Image result for retrograde fillingwww.slideshare.net The routine use of retrograde fillings during apical surgery, as well as the material of choice for that purpose, have been debated. A retrograde filling is placed so as to seal an infected root canal causing periapical pathosis.
The routine use of retrograde fillings during apical surgery, as well as the material of choice for that purpose, have been debated. A retrograde filling is placed so as to seal an infected root canal causing periapical pathosis. Therefore, retrograde root canal fillings should be performed routinely during apical surgery regardless of the apparent technical quality of the root canal obturation, unless orthograde endodontic treatment is performed in conjunction with surgery. When orthograde treatment is not performed, retrograde root canal filling enhances the prognosis of apical surgery. An array of potential retrograde filling materials have been extensively investigated in vitro and in vivo. Once that the biocompatibility of the materials is confirmed a clinical comparison, rather than in vitro sealability studies, is the most valid evaluation method. Some of the difficulties encountered in long term clinical studies in patients may be avoided in animal studies. The review of the relevant literature of the past decade suggests that amalgam used in conjunction with cavity varnish is the retrograde filling material of choice. It must be stressed, however, that retrograde filling is not comparable to debridement and obturation of the entire root canal. Therefore, when the only way to approach the root canal is from the apical direction, rather than placing an apical retrograde filling, a retrograde endodontic treatment of the entire canal should be preferred, if it is feasible.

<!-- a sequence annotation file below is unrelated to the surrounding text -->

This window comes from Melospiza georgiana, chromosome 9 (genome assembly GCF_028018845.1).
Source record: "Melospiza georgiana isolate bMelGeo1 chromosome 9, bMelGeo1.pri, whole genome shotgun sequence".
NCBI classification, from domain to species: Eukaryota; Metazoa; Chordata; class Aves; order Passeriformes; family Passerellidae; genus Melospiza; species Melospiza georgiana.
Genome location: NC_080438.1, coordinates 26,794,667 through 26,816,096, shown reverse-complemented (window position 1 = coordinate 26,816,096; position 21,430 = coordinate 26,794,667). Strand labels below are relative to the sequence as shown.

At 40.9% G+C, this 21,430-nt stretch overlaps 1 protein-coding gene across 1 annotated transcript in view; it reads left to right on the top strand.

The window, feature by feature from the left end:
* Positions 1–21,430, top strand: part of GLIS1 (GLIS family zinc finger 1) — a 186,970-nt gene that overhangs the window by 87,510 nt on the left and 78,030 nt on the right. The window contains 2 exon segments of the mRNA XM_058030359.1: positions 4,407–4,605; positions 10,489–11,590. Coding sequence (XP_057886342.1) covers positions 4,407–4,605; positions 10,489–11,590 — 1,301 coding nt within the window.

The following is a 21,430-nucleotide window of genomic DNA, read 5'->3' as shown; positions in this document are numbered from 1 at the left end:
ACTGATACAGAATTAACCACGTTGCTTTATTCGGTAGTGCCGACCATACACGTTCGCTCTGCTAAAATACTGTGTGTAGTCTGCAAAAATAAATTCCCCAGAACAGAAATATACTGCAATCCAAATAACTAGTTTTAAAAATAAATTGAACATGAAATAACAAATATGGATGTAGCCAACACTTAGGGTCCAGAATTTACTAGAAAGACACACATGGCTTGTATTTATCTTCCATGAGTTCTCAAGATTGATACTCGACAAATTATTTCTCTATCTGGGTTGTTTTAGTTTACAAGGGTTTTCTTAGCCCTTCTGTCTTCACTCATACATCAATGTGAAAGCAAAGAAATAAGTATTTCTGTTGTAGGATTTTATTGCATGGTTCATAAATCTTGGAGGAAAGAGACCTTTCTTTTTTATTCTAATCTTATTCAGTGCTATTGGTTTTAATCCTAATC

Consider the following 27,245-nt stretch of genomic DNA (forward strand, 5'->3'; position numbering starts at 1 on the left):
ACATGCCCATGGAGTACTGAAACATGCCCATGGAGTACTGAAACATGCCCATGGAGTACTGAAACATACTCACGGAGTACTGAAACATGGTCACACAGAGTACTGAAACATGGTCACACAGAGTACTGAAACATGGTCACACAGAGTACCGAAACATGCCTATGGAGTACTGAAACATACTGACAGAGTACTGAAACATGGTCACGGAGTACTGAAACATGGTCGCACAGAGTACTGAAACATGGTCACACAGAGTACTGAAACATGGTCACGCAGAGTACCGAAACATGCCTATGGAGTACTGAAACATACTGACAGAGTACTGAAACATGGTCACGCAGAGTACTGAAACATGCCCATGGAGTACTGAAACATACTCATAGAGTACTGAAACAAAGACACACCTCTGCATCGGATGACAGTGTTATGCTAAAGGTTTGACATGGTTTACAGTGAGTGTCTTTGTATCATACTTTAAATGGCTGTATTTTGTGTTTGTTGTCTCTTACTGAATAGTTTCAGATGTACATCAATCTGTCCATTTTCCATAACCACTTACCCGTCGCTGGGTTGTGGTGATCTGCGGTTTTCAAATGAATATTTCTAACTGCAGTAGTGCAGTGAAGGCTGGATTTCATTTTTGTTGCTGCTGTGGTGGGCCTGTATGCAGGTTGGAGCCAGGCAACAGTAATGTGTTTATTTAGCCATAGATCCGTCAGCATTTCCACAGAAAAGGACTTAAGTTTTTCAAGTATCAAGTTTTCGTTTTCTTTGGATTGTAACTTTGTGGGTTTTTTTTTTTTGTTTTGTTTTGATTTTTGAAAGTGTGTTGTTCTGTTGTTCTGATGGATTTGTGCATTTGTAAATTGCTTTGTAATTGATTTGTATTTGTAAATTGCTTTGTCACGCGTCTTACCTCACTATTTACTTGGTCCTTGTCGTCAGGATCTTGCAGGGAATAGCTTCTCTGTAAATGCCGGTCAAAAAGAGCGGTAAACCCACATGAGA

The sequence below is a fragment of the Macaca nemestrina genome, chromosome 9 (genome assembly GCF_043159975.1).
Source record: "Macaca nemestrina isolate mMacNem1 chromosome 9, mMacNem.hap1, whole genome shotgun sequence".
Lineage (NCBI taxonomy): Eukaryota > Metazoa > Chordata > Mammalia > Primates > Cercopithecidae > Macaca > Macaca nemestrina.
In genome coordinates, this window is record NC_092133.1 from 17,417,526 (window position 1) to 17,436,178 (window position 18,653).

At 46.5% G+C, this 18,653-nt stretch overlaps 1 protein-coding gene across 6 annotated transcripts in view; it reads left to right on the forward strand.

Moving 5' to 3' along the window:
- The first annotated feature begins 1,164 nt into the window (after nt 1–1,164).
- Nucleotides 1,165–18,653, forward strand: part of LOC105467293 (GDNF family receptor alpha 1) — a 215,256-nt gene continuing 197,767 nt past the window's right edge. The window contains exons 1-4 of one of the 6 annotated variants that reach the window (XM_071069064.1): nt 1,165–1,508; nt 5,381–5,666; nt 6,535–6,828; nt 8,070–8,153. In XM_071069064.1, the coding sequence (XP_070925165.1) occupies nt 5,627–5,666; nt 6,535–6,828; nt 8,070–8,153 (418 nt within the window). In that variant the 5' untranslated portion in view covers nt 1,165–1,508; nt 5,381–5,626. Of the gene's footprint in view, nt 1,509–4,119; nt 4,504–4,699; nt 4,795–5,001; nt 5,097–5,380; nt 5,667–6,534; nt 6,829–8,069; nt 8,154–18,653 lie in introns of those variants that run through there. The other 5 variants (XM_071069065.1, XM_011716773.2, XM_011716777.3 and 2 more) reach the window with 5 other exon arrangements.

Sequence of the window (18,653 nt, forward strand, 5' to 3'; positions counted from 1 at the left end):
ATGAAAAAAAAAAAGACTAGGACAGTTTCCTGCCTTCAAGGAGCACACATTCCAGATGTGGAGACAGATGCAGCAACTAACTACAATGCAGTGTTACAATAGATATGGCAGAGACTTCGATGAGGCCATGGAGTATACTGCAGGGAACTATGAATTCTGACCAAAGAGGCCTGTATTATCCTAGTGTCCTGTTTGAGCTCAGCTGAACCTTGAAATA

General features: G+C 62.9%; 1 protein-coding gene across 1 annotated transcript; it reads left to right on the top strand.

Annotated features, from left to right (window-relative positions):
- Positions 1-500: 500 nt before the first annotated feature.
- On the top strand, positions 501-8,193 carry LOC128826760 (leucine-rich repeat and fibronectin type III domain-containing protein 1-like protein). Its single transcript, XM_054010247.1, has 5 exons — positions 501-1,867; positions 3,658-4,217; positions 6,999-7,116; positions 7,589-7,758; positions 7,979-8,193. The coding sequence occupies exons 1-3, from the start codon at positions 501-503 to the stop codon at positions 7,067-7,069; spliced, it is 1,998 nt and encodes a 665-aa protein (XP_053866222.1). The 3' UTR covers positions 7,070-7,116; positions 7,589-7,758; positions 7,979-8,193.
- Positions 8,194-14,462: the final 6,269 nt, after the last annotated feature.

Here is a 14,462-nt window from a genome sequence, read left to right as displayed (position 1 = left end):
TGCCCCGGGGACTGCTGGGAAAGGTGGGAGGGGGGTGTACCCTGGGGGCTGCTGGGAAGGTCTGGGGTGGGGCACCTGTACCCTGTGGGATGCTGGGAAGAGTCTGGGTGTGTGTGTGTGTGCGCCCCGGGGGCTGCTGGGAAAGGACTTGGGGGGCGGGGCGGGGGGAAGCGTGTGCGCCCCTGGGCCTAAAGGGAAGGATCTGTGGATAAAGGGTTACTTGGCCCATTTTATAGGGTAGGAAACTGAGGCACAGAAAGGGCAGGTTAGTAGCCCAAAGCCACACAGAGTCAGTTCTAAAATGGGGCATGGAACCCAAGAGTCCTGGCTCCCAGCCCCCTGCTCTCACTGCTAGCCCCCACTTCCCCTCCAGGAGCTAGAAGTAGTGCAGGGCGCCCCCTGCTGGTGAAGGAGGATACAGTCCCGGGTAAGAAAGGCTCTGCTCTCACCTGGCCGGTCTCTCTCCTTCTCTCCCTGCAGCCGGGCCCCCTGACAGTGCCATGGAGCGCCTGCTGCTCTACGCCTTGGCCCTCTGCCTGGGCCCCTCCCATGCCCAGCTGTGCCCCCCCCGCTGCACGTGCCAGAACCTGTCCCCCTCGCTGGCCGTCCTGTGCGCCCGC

The premolar teeth, or bicuspids, are transitional teeth located between the canine and molar teeth. In humans, there are two premolars per quadrant in the permanent s